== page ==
I took my Girl Scout troop to our community's annual Martin Luther King, Jr. Day March, which I do every year (that illness does not intervene). We really enjoy going.  I see so many fellow progressives there that I admit that there is always a part of me that wants to be running around hugging everyone and catching up as we march, but you cannot do that while minding little kids whose parents do not want them lost, so I stay put with them like a good Girl Scout Leader and remind myself that there is nothing more important I can do for the future of equality in this nation than to  teach children to care about the people of their community, to be sisters, to make the world a better place...that's what I am there for and the best way that I can honor Dr. King's memory and life on this day.

Sunday, January 18, 2015

President Tries To Improve Family Leave

The President announced last week that he is directing federal agencies to offer up to six weeks of paid leave to employees after the birth or adoption of a child.  This is part of a larger federal effort to improve family leave for American families.  The President is calling on Congress to pass a bill guaranteeing seven days per year of paid sick leave for American workers and is trying to set up a fund to help the states start their own paid parental leave programs.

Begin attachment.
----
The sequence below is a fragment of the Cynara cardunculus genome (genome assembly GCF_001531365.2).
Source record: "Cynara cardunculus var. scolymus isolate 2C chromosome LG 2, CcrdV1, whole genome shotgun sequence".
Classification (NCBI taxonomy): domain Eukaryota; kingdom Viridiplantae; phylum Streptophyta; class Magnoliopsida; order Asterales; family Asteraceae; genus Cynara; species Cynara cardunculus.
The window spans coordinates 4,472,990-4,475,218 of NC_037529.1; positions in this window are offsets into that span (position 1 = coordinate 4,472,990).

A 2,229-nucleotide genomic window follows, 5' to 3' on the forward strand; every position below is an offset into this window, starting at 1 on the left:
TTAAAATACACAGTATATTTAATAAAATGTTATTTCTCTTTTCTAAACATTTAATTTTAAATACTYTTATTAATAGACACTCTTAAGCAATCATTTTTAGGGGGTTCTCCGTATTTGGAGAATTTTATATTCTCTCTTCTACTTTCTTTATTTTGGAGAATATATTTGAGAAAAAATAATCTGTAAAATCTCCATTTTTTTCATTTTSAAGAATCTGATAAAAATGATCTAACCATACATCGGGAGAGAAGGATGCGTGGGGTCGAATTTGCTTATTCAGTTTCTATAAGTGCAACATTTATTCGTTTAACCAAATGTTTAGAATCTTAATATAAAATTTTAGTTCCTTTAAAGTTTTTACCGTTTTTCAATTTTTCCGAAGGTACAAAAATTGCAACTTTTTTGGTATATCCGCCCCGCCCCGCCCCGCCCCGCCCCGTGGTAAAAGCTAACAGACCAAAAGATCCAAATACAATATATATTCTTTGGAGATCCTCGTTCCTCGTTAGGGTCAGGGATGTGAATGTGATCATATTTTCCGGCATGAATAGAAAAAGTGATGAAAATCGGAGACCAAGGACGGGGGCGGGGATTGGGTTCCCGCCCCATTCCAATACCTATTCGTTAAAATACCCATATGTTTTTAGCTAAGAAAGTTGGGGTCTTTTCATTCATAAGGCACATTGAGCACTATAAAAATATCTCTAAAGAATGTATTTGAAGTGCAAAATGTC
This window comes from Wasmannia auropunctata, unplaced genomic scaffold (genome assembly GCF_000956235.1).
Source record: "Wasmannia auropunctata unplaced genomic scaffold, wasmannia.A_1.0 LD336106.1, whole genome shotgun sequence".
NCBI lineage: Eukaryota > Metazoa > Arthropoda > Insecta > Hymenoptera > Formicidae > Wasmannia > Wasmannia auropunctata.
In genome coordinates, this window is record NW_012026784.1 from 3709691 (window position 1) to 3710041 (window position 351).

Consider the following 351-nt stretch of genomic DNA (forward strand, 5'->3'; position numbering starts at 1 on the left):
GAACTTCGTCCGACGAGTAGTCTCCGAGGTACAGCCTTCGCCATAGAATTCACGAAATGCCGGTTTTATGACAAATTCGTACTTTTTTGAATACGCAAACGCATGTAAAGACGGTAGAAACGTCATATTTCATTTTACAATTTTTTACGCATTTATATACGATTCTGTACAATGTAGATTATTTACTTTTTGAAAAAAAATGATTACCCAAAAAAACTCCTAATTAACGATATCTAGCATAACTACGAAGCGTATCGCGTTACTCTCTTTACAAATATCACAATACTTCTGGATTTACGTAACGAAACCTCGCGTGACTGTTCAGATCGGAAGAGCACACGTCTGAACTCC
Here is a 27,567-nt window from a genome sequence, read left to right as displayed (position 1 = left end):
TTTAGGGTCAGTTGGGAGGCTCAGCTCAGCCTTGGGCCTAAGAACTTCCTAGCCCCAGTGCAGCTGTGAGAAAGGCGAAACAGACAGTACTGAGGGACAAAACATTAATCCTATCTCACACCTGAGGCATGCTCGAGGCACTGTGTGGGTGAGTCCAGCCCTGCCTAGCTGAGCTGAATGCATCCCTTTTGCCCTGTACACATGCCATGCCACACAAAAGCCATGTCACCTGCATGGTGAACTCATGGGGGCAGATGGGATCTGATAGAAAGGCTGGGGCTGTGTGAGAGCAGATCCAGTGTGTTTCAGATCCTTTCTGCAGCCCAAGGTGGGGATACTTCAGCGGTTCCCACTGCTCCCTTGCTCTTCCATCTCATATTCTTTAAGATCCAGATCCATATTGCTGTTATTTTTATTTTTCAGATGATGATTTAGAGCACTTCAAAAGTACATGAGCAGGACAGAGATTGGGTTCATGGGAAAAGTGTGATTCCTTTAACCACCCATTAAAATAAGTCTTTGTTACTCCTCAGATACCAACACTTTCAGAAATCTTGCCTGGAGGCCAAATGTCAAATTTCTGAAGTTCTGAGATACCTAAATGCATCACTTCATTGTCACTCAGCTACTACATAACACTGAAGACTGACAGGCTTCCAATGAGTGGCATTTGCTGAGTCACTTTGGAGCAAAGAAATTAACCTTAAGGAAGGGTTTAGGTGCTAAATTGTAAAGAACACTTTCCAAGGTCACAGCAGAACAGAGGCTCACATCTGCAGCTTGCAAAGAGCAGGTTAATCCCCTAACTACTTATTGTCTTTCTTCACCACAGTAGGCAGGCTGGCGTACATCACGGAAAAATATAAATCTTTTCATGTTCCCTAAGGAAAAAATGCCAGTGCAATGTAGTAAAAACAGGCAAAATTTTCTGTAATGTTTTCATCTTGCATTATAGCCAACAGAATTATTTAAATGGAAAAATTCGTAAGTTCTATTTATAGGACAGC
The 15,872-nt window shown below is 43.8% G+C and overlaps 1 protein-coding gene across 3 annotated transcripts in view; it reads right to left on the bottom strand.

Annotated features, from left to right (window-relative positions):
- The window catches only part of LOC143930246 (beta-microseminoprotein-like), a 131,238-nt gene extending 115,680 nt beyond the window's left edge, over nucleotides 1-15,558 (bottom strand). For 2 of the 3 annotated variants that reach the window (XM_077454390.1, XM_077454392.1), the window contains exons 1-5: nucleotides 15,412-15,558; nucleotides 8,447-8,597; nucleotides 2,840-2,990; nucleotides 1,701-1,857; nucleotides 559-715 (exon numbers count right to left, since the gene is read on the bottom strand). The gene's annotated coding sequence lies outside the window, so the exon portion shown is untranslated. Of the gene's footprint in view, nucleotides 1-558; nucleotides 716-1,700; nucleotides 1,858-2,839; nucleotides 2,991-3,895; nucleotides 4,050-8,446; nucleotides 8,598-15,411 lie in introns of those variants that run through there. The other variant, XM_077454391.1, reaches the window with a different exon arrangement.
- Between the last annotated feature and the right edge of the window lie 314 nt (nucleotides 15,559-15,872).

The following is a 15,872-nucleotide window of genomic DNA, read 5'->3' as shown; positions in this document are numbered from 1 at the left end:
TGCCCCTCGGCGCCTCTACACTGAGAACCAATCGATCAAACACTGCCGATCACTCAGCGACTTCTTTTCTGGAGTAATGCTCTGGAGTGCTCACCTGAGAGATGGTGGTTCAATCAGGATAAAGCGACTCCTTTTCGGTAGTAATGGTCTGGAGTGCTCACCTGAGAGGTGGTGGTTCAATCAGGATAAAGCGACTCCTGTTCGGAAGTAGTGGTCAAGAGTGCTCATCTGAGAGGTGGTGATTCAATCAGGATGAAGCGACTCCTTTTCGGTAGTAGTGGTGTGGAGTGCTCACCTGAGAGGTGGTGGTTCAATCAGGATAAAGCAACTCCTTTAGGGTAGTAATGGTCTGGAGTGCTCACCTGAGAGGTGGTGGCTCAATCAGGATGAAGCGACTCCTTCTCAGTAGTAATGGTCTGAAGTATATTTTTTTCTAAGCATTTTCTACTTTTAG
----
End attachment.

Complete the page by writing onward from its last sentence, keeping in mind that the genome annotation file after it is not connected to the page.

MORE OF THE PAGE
Yay, President.

Unfortunately, the Republican Congress hates mothers and children so they are not likely to go for any of this and the Texas governor also hates mothers and children and would probably not cooperate with the creation of a state program for paid leave even if the feds kicked in, so, um...I don't know how much good the plan is going to do us.

We mothers and others really need to be voting for folks who would support such policies, though, and who will take our current family leave policies out of the dark ages.  It would be so nice to have humane policies the way other developed nations do.